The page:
On Your Bike Pt. 4
See Part 1, 2 and 3 here: On Your Bike Pt. 1 On Your Bike Pt. 2 On Your Bike Pt. 3
The final step of getting my bike licence finally arrived. The Mod 2 is a 30 minute ride on normal roads where you’re followed by an examiner who is in touch with you via radio. You’re expected to do some independent riding where the examiner will ask you to follow the signs towards a specific location, to see how well you pay attention to your surroundings and road signs. After that the examiner will take over and give you instructions on where to go so that they can see how your react to various situations, like junctions, hazards etc. You’re marked on things like observation, so forgetting to do your shoulder checks can result in a minor mark and if forget enough times you’ll get a major mark, which is an instant fail.
As my test was at 2:40pm I was able to get a good amount of riding time in before we had to make our way to the test centre. I hadn’t been able to sleep properly the night before and waking up to rain dampened my mood slightly. But the anxiousness/excitement kept me alert and to make life easier, the sun eventually came out. I knew that my riding was fine and that the only reason I might fail would be because I let nerves get the better of me. My instructor said that as long as I rode like I had been that same morning, I should pass fine. Finally test time came around and I was feeling pretty nervous, but next thing I know, I’m on the bike heading out. Disaster struck as soon we came out the test centre. I suddenly found myself behind a learner driver, and with the examiner right up behind me I had the difficult task of taking the first junction extremely slowly while attempting to not hit the learner or examiner. Still behind the driver as we completed the turn the examiner told me to overtake them. I was worried that I had probably failed at that point as the examiner shouldn’t be telling me to overtake, that should be my decision. With that in mind I thought that if I had already failed, I’d just treat the rest of the test like a relaxed ride around town. It helped that the first part was the independent riding section as I was just left alone to calm down and make my own way onwards. So it was much to my surprise that at the end of my 30 minute ride I was told I passed with a clean sheet. No minor marks at all. I was ecstatic and so relieved that it was finally over. After a lot of stress and worrying I finally had my motorbike licence.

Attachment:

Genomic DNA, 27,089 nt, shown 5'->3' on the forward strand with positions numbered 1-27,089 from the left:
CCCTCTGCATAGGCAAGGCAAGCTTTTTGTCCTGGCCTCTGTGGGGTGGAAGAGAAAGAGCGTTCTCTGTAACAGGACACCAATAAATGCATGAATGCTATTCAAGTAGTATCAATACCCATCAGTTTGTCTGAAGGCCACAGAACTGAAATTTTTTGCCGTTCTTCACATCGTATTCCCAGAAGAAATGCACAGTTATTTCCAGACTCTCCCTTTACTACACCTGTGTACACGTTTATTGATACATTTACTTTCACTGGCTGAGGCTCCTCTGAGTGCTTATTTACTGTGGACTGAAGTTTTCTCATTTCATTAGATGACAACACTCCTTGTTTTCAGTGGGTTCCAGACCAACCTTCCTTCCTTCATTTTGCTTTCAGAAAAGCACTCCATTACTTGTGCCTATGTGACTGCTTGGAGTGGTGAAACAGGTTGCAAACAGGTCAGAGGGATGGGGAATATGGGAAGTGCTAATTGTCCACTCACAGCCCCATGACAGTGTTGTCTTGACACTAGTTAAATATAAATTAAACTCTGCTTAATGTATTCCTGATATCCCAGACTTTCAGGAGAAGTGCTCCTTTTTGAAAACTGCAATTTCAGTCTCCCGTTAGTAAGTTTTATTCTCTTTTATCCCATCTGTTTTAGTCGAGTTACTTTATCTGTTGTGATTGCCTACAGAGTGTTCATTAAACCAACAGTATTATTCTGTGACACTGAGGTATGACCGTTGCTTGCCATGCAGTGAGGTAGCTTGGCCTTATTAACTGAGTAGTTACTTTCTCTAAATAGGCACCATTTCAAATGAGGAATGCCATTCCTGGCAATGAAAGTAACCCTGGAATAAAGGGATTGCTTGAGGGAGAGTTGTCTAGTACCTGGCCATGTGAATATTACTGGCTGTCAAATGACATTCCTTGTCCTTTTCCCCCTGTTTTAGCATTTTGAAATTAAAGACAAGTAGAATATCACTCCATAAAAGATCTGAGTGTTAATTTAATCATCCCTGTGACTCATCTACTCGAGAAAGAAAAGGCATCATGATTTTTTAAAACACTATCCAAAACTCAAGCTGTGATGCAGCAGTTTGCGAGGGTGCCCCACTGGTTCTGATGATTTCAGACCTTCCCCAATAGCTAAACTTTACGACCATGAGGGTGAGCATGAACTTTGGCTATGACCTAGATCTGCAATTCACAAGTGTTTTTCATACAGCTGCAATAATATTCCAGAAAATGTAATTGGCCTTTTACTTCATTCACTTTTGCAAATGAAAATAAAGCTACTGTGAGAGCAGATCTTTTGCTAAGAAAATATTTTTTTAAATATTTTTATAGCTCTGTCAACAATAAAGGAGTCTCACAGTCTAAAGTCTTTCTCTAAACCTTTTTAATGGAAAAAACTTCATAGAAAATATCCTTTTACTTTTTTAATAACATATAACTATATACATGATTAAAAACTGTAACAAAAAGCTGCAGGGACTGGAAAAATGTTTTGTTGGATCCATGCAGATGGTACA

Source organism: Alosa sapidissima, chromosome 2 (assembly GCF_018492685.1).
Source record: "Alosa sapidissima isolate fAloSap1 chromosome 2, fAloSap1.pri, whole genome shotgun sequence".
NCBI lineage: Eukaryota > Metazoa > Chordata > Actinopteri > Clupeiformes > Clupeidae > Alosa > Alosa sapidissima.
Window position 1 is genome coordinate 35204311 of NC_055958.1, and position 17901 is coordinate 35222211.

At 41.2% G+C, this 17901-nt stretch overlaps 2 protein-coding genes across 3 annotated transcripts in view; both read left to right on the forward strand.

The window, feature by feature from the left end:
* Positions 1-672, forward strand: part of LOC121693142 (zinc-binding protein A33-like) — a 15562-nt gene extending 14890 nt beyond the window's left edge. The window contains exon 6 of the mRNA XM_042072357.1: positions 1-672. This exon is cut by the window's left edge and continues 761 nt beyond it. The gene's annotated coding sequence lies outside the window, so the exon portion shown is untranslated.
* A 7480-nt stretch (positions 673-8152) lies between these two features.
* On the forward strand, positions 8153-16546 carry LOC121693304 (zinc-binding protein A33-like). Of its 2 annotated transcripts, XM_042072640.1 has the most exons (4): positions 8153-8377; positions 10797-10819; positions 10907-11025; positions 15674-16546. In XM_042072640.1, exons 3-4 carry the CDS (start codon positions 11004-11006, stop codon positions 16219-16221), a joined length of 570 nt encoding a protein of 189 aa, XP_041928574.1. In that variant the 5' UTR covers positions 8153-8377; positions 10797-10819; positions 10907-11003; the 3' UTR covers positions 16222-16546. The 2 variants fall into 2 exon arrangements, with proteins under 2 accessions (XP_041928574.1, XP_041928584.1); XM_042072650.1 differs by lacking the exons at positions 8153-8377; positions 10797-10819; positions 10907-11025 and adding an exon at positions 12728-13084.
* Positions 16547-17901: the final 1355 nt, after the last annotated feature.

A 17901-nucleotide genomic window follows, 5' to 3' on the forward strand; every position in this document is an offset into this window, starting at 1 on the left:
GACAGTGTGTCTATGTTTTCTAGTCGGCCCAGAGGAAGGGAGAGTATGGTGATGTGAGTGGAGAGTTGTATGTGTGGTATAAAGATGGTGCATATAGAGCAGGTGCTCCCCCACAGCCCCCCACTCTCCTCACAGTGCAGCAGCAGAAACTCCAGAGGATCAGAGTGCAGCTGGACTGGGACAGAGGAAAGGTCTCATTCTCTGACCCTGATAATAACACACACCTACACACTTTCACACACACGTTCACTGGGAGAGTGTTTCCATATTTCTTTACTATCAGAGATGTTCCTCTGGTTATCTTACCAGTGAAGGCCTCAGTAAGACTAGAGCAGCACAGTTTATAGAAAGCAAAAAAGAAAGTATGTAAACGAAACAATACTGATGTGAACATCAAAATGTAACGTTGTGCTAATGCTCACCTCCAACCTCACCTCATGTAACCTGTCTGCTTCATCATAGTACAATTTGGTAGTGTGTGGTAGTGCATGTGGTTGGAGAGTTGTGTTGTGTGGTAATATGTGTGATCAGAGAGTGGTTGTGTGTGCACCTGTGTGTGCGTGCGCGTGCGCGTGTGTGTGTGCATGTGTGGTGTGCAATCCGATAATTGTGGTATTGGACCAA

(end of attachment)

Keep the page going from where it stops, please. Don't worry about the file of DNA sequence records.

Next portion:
It’s been quite a long journey to getting my licence, considering I booked it all the way back at the start of July. I wouldn’t have done as well as I did if I didn’t have experience riding motorbikes/mopeds in the Philippines and Thailand as well as having ridden a bike around London since I was kid, not to mention driving consistently for the past 14 years. So I had a lot in my favour going into this. I can only imagine how difficult it must be for people doing a 5/6 day DAS with no bike experience at all. Couple that with the stress and anxiety of taking the tests and going in green must be extremely difficult, not to say that it’s impossible to do.
I was going to write my advice on how to get through your DAS, but this post is long enough so I will leave that for another time. I’ll write out some thoughts and advice that helped me get through it all as I’m sure that will be useful to many new riders out there. Special thanks to everyone at Off The Kerb Motorcycle Training in White City for getting me through my DAS. I can’t recommend them enough if you’re looking for training!